The so-called "ObamaCare" law, set to go in effect next year, has the potential to become a huge win for the global BPO industry – but the devil is in the details depending on how U.S. employers react to the new mandate.
Many large employers have announced their intentions to limit employment due to the new law's requirements—and has created a potential bonanza for outsourcing providers seeking to expand business functions support for corporate business services previously residing 'in-house'
Obviously, the prospect of employers seeking to reduce exposure to these mandates, especially for those employing a large number of entry level professionals such as domestic customer service representatives
, causes any prudent executive to examine options, including outsourcing certain work functions to reduce or eliminate exposure to the potentially onerous mandates of the health care initiative. This shift in business has some sell-side executives considering the opportunities.
Two weeks ago, the Obama White House announced a delay for one year the requirement that employers with more than 50 workers provide health insurance to all workers working more than 30 hours per week.
Already, outsourcing firms are reaping the benefits of the upheaval created by ObamaCare. Vangent, an outsourcing firm purchased by defense conglomerate General Dynamics in 2011 was awarded a $530 million 1-year contract to set up call centers dedicated to answering public inquiries regarding the insurance exchanges mandated by ObamaCare in the 34 states where the federal government will play a role in managing the exchanges.
BPO Sectors most likely to benefit from ObamaCare:
EMR/EHR – electronic medical record processing
Traditional IT – due to additional HIPAA 5010 compliance mandates
Call Centers – handling enrollment processing & patient service
Pharmaceutical outsourcing – Pharma market growth
Finance & Accounting BPO – Growth in market size thus transaction volume
In his insights provided to Nearshore Americas, Everest Group Vice President Rajesh Ranjan notes that not only is the business opportunity provided by Obamacare in the disincentive to domestic employers but also in the increased regulatory and administrative regimes mandated by Obamacare.
"We see the healthcare reforms helping to increase the BPO adoption across multiple constituents – employers, carriers (insurers), and providers (hospitals, etc.). This will result in increased growth of three specific BPO markets – Health & Welfare Benefits Administrative Outsourcing (targeted towards HR/benefits side of any org), Healthcare BPO (targeted towards Insurers), and Revenue cycle management (targeted towards providers)," said Ranjan. "The common drivers for BPO adoption in these areas are essentially three – a) Reduce administrative burden b) Manage increased cost, and c) Better manage the implementation of this mandate."
As attorney William Bierce of Bierce & Kennerson, P.C. predicted in November of 2010 in an article he wrote for the Outsourcing Law Newsletter, "Quite literally, it is built upon a tax on business and a tax on individuals. Accordingly, it is predictable that ObamaCare will accelerate offshoring and globalization of talent pools of enterprises large and small."
A Gallup poll conducted in April this year indicates the level of fear and discontent within the US business community regarding The Affordable Care Act (ObamaCare). According to Gallup:
"When asked if they had taken any of five specific actions in response to the ACA, 41% of small-business owners say they have held off on hiring new employees...One in five (19%) have reduced their number of employees and essentially the same number (18%) have cut employee hours in response to the healthcare law."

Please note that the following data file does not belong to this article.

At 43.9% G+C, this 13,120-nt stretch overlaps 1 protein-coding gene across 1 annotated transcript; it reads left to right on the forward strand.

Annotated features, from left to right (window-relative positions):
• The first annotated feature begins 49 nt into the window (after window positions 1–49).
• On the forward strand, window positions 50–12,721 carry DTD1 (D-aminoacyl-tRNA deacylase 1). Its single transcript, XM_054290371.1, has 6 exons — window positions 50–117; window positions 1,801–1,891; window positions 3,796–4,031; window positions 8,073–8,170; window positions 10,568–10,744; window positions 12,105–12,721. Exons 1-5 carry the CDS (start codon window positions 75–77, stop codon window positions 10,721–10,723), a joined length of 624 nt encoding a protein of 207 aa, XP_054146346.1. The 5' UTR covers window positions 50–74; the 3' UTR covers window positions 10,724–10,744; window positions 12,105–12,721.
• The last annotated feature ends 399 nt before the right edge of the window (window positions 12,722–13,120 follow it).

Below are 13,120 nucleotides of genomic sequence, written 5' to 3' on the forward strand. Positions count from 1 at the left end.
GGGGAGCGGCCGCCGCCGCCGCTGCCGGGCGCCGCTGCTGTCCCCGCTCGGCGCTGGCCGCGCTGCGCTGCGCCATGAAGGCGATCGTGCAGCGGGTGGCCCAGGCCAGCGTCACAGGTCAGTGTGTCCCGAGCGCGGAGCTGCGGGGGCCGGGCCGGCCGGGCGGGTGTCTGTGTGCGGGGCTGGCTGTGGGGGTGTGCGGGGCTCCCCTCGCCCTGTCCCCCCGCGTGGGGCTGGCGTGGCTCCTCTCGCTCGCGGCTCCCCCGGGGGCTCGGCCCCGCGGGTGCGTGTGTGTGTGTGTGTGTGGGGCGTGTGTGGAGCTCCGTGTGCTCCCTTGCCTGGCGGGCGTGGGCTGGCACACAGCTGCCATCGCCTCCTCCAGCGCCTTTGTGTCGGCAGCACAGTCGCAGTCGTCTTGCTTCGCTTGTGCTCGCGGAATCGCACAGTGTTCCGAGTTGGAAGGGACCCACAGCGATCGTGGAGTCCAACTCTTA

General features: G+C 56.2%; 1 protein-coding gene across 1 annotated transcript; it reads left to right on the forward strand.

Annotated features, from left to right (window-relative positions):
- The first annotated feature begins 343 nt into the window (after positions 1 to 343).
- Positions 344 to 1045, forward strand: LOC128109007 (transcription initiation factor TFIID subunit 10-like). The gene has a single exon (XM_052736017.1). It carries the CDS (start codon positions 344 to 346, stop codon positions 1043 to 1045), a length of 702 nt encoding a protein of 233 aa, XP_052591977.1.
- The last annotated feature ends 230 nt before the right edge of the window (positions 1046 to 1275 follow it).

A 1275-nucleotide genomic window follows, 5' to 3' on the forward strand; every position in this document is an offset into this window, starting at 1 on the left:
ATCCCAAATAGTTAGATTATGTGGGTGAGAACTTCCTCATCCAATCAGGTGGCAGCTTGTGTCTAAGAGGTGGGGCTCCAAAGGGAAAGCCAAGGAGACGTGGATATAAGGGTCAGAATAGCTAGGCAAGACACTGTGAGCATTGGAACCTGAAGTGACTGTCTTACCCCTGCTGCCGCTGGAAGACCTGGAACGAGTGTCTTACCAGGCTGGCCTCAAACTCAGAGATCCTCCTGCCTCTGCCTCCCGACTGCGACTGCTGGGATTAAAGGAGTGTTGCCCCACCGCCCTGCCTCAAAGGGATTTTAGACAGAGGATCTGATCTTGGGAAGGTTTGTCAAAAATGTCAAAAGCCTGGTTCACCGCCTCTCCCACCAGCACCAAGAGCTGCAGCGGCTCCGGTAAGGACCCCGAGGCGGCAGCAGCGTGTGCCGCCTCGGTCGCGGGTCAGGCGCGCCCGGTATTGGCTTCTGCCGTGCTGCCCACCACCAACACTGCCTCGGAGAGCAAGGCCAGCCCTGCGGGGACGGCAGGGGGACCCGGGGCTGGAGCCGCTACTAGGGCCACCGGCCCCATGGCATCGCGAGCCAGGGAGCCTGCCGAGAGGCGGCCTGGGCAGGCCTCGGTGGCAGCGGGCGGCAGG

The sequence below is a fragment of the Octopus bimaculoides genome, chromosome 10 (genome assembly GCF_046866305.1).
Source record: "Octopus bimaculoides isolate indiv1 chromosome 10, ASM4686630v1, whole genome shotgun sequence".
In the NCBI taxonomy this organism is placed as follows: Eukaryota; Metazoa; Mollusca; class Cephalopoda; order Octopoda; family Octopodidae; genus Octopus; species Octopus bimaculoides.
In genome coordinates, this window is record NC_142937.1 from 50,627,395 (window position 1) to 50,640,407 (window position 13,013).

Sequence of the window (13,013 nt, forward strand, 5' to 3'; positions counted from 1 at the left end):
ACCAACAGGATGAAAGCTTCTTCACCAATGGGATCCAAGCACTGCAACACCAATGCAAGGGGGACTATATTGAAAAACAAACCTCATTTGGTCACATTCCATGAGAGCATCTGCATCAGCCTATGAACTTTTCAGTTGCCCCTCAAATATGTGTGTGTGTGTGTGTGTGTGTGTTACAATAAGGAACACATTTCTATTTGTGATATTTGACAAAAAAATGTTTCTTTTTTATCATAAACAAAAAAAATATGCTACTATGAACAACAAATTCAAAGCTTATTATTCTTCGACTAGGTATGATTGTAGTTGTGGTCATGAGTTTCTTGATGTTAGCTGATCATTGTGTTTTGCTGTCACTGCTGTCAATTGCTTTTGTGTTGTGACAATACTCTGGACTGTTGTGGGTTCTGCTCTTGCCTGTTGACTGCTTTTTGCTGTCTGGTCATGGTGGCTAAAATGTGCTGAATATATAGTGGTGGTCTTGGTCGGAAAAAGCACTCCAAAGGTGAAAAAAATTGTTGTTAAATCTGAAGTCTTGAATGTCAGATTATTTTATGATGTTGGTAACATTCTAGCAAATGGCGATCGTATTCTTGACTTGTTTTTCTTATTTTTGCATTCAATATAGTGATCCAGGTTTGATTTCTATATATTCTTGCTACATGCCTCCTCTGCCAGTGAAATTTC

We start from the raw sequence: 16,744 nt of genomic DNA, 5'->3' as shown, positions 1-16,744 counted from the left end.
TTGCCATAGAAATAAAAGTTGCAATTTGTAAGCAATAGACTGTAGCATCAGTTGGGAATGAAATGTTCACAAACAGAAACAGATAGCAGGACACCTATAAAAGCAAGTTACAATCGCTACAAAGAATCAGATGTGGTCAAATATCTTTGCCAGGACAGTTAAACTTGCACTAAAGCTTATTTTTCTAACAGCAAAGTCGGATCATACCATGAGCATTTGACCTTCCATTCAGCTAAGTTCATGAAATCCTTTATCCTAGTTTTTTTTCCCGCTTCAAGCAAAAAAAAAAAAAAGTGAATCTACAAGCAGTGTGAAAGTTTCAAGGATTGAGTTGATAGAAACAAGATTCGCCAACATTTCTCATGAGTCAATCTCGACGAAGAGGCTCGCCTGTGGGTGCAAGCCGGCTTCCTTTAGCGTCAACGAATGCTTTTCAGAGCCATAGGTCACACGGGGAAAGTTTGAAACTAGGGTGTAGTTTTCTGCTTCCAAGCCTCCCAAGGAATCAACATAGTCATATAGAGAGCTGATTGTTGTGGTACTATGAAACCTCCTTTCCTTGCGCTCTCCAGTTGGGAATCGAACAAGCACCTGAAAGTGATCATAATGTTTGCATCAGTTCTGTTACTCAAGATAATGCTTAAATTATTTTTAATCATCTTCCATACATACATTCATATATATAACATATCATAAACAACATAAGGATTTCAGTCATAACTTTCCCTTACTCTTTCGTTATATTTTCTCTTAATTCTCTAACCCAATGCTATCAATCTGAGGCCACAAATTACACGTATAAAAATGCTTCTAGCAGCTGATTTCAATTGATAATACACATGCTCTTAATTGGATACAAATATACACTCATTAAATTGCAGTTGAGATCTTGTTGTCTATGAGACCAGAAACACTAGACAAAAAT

What ObamaCare Means for U.S. Employers
Large employers offering full health coverage to all employees are not affected. For employers offering limited coverage, the employers must pay a penalty of $3,000 per employee, per year, that purchases health insurance from a government-sponsored exchange. For employers offering no health coverage, there is a penalty of $2,000 per employee, per year, after 30 employees, even if only one employee purchases insurance through a government sponsored exchange.
Not everyone is convinced. Gustavo Merchan, Vice President at Beesion Technologies, a service provider with operations in Florida and South America doesn't expect big changes. "We don't see that ObamaCare will significantly alter our decisions to hire more or less staff, whether here or offshore. We already provide good health insurance benefits to our employees, so, as far as I understand, ObamaCare won't impose additional costs on us. For a company of our size and stage, hiring decisions are made mainly due to varying economic activities and business success, and not so much due to those kinds of variables. However, I can see how the opposite is true for other companies whose operations rely heavily on labor forces such as the manufacturing sector."
"Overall I think companies are still looking for value in other countries as far as IT talent and services are concerned and since it is becoming very hard to tell what is domestic and what is outsourced, most firms will go with value and deal with those who can offer them options," adds Miami-based outsourcing consultant William Lopez.
This last-minute postponement of the bulk of the ObamaCare employer mandate has been announced, but the mandate is still slated to go into effect after the mid-term 2014 Congressional elections. Whether one takes the cynical view that such a move was politically motivated, or due to the complexity and challenges of implementation, executives on both the buy and sell side of the BPO equation should consider the perils and opportunities that ObamaCare creates, and pay close attention to what this means for the nearshore BPO industry.
By Loren Moss